"You have people like [Republican Sen.] Jeff Sesisions and Numbers USA putting out these wild estimates," says Phil Wolgin, a senior immigration analyst with CAP. "Here’s the reality: We’re taking what has been a chaotic system of unauthorized entry on top of legal entry, and we’re moving unauthorized [immigrants] into legal streams."
Not surprisingly, the dueling studies show starkly different assumptions about how to calculate the future flow of immigrants.
For example, CAP does not count the estimated 11.1 million undocumented immigrants currently in the US and who could achieve legal status (and potentially permanent residence and citizenship). It argued that those people are already in the US and thus aren’t “new” to the immigration stream.
Furthermore, they don’t account for the more than 4.5 million prospective immigrants who are waiting in family- and employment-based backlogs. CAP argues that because those people have already been cleared to receive permanent residency – but are waiting for their turn in a sometimes years-long line to get a green card – they don’t count as “new,” either.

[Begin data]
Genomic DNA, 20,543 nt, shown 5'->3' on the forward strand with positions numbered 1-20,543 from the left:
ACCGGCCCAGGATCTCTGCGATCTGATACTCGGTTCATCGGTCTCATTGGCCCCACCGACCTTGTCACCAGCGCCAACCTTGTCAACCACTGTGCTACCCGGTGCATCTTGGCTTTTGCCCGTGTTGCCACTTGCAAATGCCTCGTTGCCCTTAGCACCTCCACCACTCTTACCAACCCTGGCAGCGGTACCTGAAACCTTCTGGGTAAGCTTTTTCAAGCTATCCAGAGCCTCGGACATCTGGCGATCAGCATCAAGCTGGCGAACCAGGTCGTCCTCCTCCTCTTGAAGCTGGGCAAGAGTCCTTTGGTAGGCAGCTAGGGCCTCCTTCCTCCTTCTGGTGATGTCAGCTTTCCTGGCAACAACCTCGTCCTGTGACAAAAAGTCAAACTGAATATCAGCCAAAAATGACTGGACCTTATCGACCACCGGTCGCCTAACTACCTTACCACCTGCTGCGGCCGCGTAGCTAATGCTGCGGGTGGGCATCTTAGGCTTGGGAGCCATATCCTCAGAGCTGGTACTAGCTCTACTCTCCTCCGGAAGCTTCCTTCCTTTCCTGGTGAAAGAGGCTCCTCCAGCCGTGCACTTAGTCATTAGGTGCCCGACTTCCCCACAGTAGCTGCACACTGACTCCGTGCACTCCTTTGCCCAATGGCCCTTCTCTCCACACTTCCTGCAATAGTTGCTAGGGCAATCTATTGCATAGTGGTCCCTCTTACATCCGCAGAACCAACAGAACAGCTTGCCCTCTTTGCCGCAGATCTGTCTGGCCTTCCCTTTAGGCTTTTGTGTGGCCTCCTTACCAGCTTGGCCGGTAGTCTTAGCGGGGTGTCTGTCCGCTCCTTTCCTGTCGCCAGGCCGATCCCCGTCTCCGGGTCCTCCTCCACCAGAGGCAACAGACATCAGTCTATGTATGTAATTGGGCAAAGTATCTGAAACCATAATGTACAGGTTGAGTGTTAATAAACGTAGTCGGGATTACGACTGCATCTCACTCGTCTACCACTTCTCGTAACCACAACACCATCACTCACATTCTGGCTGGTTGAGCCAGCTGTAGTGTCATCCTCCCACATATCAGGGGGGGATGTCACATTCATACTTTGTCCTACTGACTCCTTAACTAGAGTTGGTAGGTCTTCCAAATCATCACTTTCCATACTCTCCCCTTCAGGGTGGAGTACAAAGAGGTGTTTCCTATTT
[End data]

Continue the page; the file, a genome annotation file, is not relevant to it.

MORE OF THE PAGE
The Senate bill would clear the family- and employment-based backlogs before any undocumented person is allowed to achieve permanent residency.
What CAP does do is add the new ways for foreigners to become US residents under the bill (such as a new “merit-based” system) while subtracting reduced or eliminated visa programs (like the diversity visa lottery). That would boost legal migration by some 500,000 new residents per year, CAP estimates.